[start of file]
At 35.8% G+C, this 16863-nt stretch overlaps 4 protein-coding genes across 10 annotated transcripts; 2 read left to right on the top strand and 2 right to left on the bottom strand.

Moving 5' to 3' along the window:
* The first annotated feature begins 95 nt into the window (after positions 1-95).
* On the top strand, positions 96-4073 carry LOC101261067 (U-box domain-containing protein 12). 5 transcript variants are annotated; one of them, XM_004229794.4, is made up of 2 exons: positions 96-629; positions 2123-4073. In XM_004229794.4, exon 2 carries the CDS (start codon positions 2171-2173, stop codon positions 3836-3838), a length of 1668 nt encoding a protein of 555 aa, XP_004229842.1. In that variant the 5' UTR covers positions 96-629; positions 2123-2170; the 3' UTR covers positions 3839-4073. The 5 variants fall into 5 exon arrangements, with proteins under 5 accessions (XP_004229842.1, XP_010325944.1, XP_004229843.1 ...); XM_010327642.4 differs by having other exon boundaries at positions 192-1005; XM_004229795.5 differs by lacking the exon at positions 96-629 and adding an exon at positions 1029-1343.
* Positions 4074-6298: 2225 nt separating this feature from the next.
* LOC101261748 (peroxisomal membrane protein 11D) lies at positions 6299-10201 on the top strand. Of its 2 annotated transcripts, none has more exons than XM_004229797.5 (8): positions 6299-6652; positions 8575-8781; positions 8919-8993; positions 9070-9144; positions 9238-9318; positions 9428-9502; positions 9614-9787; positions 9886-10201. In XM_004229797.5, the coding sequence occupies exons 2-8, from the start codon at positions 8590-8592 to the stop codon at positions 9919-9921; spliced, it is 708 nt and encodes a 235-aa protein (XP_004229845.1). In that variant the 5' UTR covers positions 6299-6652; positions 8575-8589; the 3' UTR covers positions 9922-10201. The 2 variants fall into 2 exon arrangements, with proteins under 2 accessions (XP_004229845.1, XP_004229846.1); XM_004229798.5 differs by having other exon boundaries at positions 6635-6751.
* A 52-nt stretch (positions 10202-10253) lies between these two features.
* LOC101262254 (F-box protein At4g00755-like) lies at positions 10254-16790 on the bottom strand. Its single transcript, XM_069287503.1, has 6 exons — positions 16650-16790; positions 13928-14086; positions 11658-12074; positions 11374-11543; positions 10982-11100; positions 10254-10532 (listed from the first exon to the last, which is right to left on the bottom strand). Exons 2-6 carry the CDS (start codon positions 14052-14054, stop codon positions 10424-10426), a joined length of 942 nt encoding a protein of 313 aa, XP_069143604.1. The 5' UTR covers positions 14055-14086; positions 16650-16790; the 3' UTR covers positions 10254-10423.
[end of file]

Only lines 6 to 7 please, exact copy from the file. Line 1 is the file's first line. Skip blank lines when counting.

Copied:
* LOC101261748 (peroxisomal membrane protein 11D) lies at positions 6299-10201 on the top strand. Of its 2 annotated transcripts, none has more exons than XM_004229797.5 (8): positions 6299-6652; positions 8575-8781; positions 8919-8993; positions 9070-9144; positions 9238-9318; positions 9428-9502; positions 9614-9787; positions 9886-10201. In XM_004229797.5, the coding sequence occupies exons 2-8, from the start codon at positions 8590-8592 to the stop codon at positions 9919-9921; spliced, it is 708 nt and encodes a 235-aa protein (XP_004229845.1). In that variant the 5' UTR covers positions 6299-6652; positions 8575-8589; the 3' UTR covers positions 9922-10201. The 2 variants fall into 2 exon arrangements, with proteins under 2 accessions (XP_004229845.1, XP_004229846.1); XM_004229798.5 differs by having other exon boundaries at positions 6635-6751.
* A 52-nt stretch (positions 10202-10253) lies between these two features.